It felt cruel and unusual to hoard such delight from my loved ones, so Paddington and I would often reenact our adventures on the stage that was the living room after dinner.

Into the box we would climb and regale (ahem) our audience of friends and family with the sights, sounds, smells of our escapades and keep them rapt with our witty repartee (he was the naïve sillyheart to my sage straight man). And, always knowing how to keep ‘em satisfied, we’d ask them to shout out where they’d like us to go next. To Marrakesh! To Mimico! To Miami! And we’d see what we could see and get ourselves into scrapes, as only a bear and a little girl in a box could.

When it was clear that the audience had had too much of a good thing (my mother's wrap it up gesture and the guests' glazed-over countenance were the telltale cues), we’d “tally ho to Darkest Peru”, take our bow and retreat to my bedroom where I’d remove his boots, hats and coat (long since lost), and we’d rap about the performance and plan for the next day’s adventures.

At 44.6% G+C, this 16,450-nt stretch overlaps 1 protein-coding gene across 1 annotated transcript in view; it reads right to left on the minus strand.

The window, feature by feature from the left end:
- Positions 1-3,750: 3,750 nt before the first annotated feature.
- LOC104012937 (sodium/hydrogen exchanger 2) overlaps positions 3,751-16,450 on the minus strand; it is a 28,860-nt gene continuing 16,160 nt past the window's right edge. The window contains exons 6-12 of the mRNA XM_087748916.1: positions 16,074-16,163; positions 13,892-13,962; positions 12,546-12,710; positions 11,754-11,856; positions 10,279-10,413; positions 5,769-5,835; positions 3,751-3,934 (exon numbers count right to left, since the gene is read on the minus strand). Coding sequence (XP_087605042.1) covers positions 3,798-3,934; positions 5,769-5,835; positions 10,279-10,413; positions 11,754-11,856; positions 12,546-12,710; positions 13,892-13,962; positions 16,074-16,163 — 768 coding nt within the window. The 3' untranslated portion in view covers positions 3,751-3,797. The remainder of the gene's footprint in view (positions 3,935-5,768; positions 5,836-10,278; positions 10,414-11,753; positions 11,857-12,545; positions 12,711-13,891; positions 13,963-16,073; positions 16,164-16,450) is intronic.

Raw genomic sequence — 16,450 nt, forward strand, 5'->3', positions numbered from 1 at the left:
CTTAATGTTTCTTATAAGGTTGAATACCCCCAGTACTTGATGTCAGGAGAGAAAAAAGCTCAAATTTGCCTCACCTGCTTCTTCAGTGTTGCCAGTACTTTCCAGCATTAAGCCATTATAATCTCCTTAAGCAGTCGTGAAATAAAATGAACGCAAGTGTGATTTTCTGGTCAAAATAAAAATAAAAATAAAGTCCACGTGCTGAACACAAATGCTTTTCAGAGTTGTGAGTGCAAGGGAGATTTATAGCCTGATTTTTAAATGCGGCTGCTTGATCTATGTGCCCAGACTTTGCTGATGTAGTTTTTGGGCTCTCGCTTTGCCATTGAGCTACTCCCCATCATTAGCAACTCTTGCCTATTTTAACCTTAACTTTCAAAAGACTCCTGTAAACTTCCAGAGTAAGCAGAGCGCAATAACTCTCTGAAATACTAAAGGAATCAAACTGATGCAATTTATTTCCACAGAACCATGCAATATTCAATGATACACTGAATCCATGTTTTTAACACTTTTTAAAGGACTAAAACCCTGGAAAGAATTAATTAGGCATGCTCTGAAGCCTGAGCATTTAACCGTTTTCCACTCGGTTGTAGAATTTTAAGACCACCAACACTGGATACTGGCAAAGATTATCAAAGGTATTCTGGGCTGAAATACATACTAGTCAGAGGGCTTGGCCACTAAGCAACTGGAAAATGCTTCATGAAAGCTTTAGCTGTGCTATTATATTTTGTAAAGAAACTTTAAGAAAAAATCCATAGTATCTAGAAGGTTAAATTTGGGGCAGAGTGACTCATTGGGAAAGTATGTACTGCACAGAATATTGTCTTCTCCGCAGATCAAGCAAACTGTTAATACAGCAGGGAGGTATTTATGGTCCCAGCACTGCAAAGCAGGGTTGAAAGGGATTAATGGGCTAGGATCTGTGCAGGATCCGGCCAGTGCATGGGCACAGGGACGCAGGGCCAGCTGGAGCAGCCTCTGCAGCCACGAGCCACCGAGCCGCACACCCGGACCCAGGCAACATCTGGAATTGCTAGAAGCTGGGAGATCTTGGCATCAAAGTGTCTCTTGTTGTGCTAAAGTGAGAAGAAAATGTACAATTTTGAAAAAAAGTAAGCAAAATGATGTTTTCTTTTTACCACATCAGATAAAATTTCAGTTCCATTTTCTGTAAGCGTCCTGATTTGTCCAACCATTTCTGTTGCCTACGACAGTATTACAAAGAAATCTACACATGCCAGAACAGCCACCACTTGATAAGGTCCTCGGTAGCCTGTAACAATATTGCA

In short: my parents were the most excellent kinds of parents.

They fostered my uniqueness, encouraged my creativity and celebrated my desire to express what was mine to express.

They engendered in me an inherent belief that whatever was being created in that box was good and valuable and worthy of witnessing. No matter how rambling, drawn out or, if I’m being brutally honest, entirely aimless it was.

I was worthy of their time and attention.

I’m thinking about my mother in advance of mothers’ day, as I always do. Missing her and her unconditional love. And I’m thinking about the kind of love my father had, and still has for me. And feeling completely and fully blessed.

And. This.

Even with the creative colostrum of support they nourished me with at such a young age, somewhere between that last “tally ho” and now, I had lost that innate sense of worthiness. I started to believe that there were rules I would never be able to fully grasp. That I was missing the heart of the artist. That it wasn’t my job to do. That creativity was for others.